Rotaviruses are non-enveloped viruses of the family Reoviridae and a major cause of severe dehydrating diarrhea both in developed and developing countries. The infection caused by these agents is common in both tropical and temperate climatic areas and shows distinct seasonality.
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Rotaviruses are thought to cause more than 800,000 deaths annually in children aged less than 5 years in developing countries. Additionally, these viruses are responsible for over 500,000 visits to a medical practitioner annually in the United States alone. Therefore, a major emphasis has been put on the development of a safe and effective vaccine for use in early infancy.
One of the major challenges in epidemiological studies is the rapid evolution of rotaviruses via different mechanisms. Interspecies transmission plays a crucial role in the diversity of rotaviruses. To this end, the ability of rotaviruses to exchange genetic material between human and animal viruses during co-infection results in the generation of novel viruses.
By using various surveillance and diagnostic methods and techniques, the estimations state that rotavirus infections cause around half of all gastroenteritis in children less than five years of age. Furthermore, although there has been a downward trend in the number of bacterial and parasitic gastroenteritis, viral infections, particularly those caused by rotavirus, have remained stable.
Outbreaks of rotavirus group A diarrhea are widespread among hospitalized infants, young children in day-care centers, and elderly people in nursing homes. A large outbreak occurred in Brazil in 1977, and in 1981 an outbreak caused by contaminated municipal water was noted in Colorado. During 2005, the largest recorded epidemic occurred in Nicaragua as a result of mutations in the rotavirus A genome.
Rotavirus B is notable for causing major epidemics of severe diarrhea affecting thousands of people in China, primarily as a result of sewage contamination of drinking water. Infections due to the endemic CAL-1 strain of rotavirus B occurred in 1998 in Kolkata, which is the capital of India's West Bengal state.
Group C rotaviruses were first recognized as a causative agent of gastroenteritis in animals. Outbreaks of these rotaviruses have occurred in Japan and England. Since these outbreaks have occurred, group C rotaviruses have been occasionally detected in sporadic cases of diarrhea in the United States, South Africa, and other countries, confirming its role as an emerging pathogen.
Global distribution of serotypes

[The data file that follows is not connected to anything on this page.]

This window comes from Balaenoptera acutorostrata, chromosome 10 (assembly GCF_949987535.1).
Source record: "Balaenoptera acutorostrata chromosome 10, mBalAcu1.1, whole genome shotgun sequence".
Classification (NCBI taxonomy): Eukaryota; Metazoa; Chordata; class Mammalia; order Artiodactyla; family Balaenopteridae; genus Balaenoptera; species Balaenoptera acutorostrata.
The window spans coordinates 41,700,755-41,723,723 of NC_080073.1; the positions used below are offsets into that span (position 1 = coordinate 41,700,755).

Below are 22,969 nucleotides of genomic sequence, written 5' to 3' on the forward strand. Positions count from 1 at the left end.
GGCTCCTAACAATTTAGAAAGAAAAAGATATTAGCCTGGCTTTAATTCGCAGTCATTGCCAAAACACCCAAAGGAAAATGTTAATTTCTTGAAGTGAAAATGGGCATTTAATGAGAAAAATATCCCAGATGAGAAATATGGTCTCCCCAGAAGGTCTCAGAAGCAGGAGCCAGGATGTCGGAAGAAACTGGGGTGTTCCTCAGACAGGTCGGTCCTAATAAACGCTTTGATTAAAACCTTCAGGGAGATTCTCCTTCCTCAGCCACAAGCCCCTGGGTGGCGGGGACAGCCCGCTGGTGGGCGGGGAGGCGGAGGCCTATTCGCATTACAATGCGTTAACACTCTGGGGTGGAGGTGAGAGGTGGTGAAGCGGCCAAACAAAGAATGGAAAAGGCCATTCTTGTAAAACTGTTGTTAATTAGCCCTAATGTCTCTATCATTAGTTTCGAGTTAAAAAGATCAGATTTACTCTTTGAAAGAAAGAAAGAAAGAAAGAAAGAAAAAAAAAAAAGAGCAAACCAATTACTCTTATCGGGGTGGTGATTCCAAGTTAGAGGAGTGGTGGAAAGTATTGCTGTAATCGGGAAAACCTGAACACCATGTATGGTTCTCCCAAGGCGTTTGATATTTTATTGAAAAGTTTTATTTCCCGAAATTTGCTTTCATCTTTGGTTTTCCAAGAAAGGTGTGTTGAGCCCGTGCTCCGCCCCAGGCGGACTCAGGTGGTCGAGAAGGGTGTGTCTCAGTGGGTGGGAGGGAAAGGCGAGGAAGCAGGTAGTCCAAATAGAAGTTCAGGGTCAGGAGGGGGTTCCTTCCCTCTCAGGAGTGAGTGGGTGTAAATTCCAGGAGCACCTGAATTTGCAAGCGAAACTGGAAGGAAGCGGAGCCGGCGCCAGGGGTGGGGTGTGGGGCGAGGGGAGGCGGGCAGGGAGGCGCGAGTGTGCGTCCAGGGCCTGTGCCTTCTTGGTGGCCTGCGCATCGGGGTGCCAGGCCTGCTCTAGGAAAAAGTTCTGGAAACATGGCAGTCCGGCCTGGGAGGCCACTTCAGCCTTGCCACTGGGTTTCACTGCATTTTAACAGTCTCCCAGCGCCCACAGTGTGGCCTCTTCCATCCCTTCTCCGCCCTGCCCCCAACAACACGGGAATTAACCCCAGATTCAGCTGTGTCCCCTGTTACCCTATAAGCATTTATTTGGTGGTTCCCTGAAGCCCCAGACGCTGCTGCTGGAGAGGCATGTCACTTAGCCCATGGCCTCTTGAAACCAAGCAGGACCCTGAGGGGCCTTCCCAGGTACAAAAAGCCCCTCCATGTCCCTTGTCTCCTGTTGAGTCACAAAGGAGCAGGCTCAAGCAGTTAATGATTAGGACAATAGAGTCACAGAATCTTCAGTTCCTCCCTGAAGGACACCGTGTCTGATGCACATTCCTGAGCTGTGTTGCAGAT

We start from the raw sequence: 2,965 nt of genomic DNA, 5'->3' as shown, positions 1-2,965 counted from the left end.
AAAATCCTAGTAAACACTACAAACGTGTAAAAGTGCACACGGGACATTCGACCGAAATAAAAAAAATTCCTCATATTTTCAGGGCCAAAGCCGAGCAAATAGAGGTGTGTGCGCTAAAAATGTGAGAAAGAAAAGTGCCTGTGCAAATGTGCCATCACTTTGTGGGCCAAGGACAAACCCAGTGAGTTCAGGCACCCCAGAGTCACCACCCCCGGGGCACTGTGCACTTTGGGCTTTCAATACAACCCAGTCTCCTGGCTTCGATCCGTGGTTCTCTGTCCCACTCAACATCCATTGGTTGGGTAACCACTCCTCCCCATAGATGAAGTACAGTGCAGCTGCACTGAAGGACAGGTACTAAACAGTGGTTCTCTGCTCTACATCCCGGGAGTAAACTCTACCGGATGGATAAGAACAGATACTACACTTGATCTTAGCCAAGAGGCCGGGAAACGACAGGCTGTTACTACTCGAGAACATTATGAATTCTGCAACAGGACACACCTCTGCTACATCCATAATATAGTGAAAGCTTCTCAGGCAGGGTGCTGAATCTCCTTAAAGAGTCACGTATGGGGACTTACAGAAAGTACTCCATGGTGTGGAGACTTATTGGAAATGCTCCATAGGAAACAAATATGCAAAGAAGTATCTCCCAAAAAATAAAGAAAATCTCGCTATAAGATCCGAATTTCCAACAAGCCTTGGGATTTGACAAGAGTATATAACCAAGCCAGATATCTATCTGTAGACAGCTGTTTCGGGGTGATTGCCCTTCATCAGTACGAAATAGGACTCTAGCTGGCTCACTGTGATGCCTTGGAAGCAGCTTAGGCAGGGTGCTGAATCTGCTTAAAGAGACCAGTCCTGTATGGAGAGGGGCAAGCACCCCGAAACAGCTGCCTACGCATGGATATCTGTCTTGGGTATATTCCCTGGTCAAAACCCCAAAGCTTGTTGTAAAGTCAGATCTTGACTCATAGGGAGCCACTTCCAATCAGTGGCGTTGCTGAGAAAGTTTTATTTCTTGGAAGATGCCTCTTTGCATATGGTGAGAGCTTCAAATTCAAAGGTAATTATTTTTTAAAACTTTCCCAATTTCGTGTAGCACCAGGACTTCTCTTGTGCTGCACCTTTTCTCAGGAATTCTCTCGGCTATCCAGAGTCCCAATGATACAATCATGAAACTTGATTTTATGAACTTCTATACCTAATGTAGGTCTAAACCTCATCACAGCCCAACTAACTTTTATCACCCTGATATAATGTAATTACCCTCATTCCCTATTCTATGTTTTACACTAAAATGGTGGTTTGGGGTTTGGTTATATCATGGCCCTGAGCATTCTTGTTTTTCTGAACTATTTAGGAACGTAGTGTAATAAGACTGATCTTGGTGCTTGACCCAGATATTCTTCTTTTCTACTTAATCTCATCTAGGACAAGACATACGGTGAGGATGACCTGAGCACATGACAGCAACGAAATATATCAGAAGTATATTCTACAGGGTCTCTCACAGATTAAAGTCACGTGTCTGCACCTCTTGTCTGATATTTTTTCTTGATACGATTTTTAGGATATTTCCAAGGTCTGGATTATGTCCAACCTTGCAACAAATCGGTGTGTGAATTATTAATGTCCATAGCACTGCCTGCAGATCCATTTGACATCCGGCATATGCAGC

The range of rotavirus strains co-circulating in the world is diverse, with emerging and predominant strains varying between regions and from year to year. Over the last decade, rotavirus G1 has represented the most common genotype worldwide. Until recently, G serotypes 1-4 associated with P and P genotypes were the major circulating rotavirus strains globally.
In Europe, there are at least 15 G types and 28 P types circulating, with five predominating combinations that include G1P, G2P, G3P, G4P, and G9P. G1P is responsible for 70% of infections in Europe. A high degree of diversity of co-circulating viral serotypes exists in different locations of Europe over different seasons.
In Kenya, the genotype G1 was mainly observed up to the year 2002, when G9 emerged as the most predominant genotype, followed by a less frequent genotype G8. In India, G9 strains were detected and usually found in combination with the P or P genotypes at a detection rate of about 20%.
In Thailand, G1 represents the most prevalent genotype as well, followed by G2, G4, and G3, respectively. At least three G genotypes (mostly G1, G2, and G4) are seen to coexist in Thailand each epidemic year and, in some studies, all four G-serotypes were reported in the same epidemics. A similar distribution is observed in children from Saudi Arabia.
All of the aforementioned genotypes can cause disease in humans, with no clear evidence of any consistent strain-specific differences in the severity of disease or the age of the people affected, albeit several reports indicate that the duration of symptoms and severity of associated gastroenteritis is greater than for those not caused by rotaviruses in age-matched subjects.
The rapid evolution of rotavirus strains and the emergence of new ones, most likely through the transmission of viruses across species by reassortment between animal and human rotaviruses, makes it necessary to include intensive strain surveillance as an important component of any vaccine implementation program.